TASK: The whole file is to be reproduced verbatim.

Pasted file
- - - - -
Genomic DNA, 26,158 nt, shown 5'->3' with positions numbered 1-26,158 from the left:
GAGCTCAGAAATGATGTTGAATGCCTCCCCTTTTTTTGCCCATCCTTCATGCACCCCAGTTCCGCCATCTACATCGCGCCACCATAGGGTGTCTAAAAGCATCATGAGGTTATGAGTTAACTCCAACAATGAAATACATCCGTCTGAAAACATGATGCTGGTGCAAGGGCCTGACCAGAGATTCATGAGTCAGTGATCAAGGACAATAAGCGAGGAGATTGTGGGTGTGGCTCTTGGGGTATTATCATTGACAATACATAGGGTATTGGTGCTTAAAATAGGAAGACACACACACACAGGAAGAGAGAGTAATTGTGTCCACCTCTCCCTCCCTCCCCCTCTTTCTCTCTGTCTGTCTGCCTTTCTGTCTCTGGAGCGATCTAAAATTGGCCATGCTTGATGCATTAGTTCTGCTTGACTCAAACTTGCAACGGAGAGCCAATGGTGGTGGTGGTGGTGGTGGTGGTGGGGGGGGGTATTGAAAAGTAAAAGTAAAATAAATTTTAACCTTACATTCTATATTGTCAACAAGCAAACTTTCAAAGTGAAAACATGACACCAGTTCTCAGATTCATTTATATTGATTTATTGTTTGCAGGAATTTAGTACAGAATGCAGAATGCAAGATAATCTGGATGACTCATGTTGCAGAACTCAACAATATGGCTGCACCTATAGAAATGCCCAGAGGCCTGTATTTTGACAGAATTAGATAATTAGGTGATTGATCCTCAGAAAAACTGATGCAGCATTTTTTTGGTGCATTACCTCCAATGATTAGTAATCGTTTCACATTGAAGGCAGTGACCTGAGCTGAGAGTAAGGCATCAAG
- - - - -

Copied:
Genomic DNA, 26,158 nt, shown 5'->3' with positions numbered 1-26,158 from the left:
GAGCTCAGAAATGATGTTGAATGCCTCCCCTTTTTTTGCCCATCCTTCATGCACCCCAGTTCCGCCATCTACATCGCGCCACCATAGGGTGTCTAAAAGCATCATGAGGTTATGAGTTAACTCCAACAATGAAATACATCCGTCTGAAAACATGATGCTGGTGCAAGGGCCTGACCAGAGATTCATGAGTCAGTGATCAAGGACAATAAGCGAGGAGATTGTGGGTGTGGCTCTTGGGGTATTATCATTGACAATACATAGGGTATTGGTGCTTAAAATAGGAAGACACACACACACAGGAAGAGAGAGTAATTGTGTCCACCTCTCCCTCCCTCCCCCTCTTTCTCTCTGTCTGTCTGCCTTTCTGTCTCTGGAGCGATCTAAAATTGGCCATGCTTGATGCATTAGTTCTGCTTGACTCAAACTTGCAACGGAGAGCCAATGGTGGTGGTGGTGGTGGTGGTGGTGGGGGGGGGTATTGAAAAGTAAAAGTAAAATAAATTTTAACCTTACATTCTATATTGTCAACAAGCAAACTTTCAAAGTGAAAACATGACACCAGTTCTCAGATTCATTTATATTGATTTATTGTTTGCAGGAATTTAGTACAGAATGCAGAATGCAAGATAATCTGGATGACTCATGTTGCAGAACTCAACAATATGGCTGCACCTATAGAAATGCCCAGAGGCCTGTATTTTGACAGAATTAGATAATTAGGTGATTGATCCTCAGAAAAACTGATGCAGCATTTTTTTGGTGCATTACCTCCAATGATTAGTAATCGTTTCACATTGAAGGCAGTGACCTGAGCTGAGAGTAAGGCATCAAG